NEW! Canadian Military History Trivia Challenge

Canadian Military History Trivia Challenge

Take the quiz and Win a Trivia Challenge prize pack!

Canadian Military History Trivia Challenge

Take the quiz and Win a Trivia Challenge prize pack!

Winning Hands In Grand Bend

The 2008 Dominion Command Cribbage Championships was one of those events where all the elements—the weather, the people, the ambience—combine to make a perfect experience.

Card players gathered at Grand Bend, Ont., Branch for the three-day championships April 25-27 often wished out loud that the event had been longer, just to stretch out the fun. But there was some serious card-playing and fierce competition before teams from the East Coast, the West Coast and the Prairies took home first-place honours.

The careful planning of the Local Arrangements Committee, headed by Grand Bend Branch President Ron Crown, left organizers relaxed and confident to handle unexpected turns of events. “We started planning for this event the day after it was approved,” more than a year ahead of the championships, Crown said. So little blips were easily accommodated. Rain threatens to dampen the parade? Move it indoors. Play running overtime? Feed the crowd in shifts. A visitor wants an impromptu tour of the town? A willing driver is soon found.

Located on the eastern shores of Lake Huron about 45 minutes from London, Grand Bend’s pristine, long white beaches are a tourist magnet. The permanent local population of about 1,000 swells to 25 times that in summer as cottagers flock to the lake and environs—the Huron County Playhouse, Pinery Provincial Park, Grand Bend Motorplex, the nearby casino and a dozen nearby golf courses.

“An event like this takes dozens of volunteers,” said Crown, reluctant to begin listing helpers lest he overlook someone. Past President Bob Chapdelaine was among the volunteer drivers who picked up teams as they arrived at the airport in London. “I took real good care of the people from Alberta,” laughed the former Albertan who moved to Grand Bend in the mid-1960s.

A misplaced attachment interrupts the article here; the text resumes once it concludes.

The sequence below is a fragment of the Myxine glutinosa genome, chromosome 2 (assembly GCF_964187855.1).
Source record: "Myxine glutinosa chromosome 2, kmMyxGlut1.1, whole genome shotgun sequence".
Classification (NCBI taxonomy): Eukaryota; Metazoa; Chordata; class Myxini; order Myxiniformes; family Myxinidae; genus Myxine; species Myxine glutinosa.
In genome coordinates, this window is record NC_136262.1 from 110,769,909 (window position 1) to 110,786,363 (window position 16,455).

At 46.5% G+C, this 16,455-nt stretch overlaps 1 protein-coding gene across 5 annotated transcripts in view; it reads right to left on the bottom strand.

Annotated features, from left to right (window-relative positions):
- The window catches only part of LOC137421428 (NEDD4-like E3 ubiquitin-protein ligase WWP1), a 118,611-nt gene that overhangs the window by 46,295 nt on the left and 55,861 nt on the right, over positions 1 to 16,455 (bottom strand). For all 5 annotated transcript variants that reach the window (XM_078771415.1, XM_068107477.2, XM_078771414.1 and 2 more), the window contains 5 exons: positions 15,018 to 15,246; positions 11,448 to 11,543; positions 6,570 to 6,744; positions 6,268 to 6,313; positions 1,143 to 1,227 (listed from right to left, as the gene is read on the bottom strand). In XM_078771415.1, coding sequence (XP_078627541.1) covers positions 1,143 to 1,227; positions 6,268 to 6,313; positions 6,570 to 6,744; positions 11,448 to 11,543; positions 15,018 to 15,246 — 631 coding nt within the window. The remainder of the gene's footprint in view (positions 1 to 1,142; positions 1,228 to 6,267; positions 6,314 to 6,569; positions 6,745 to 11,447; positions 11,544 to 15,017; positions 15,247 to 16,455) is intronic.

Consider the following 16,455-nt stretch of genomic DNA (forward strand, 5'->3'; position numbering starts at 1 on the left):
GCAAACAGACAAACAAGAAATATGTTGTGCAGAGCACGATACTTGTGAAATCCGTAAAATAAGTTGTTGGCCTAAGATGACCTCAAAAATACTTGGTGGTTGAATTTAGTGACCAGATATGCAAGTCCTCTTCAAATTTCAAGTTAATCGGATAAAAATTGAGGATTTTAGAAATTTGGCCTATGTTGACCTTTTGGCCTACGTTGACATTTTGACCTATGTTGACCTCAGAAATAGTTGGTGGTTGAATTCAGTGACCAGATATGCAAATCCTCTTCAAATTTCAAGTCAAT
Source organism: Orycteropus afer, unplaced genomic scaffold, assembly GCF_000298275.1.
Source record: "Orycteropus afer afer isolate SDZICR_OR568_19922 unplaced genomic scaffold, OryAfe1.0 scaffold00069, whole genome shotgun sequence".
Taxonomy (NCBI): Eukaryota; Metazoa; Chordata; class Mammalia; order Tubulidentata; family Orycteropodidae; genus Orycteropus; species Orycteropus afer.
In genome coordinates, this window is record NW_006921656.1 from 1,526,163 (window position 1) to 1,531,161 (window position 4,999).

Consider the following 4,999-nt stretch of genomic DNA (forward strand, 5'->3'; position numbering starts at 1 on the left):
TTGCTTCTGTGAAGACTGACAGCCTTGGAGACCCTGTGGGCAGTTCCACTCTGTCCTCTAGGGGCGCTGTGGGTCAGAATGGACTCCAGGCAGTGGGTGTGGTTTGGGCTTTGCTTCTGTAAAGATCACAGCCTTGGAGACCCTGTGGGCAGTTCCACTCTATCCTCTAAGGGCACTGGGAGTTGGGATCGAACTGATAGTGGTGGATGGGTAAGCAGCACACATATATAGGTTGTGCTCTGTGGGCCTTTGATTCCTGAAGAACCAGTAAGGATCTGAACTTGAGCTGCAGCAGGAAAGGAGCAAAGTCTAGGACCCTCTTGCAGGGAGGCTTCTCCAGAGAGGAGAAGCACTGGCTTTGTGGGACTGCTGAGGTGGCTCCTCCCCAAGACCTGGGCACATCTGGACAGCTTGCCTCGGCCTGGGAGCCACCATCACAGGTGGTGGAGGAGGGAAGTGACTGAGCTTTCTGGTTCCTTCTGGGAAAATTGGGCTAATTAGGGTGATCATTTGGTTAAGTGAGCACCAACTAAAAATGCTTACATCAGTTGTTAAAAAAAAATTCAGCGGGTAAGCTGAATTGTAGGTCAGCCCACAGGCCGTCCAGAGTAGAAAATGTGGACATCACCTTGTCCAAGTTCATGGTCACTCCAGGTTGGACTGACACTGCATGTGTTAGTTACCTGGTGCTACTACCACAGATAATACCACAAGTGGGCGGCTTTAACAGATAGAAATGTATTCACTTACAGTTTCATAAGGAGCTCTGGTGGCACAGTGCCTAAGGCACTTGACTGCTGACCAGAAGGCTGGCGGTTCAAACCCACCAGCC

Players were dropped at their hotel to freshen up or catch a restorative snooze, then shepherded to the branch to rub shoulders and trade tales with other players and local members. The mood was warm and welcoming as scores of branch members poured in for a supper of ham and scalloped potatoes, the popular Friday night meat draw and musical entertainment. It seemed the only way the hosts could have taken better care of their guests was to tuck them in at night.

The Alberta team from Chapelhow Branch in Calgary, Lorne Weselak, James and Joyce Grewcutt and Mark Gourdeau, had struggled through a dump of snow and two plane de-icings but were perked up by the warm weather. Mother-and daug­hter duo Judy and Lorrain Austin on the Ontario team from Kapuskasing Branch had a better than 12-hour drive spread over two days, and welcomed the weather and hospitality.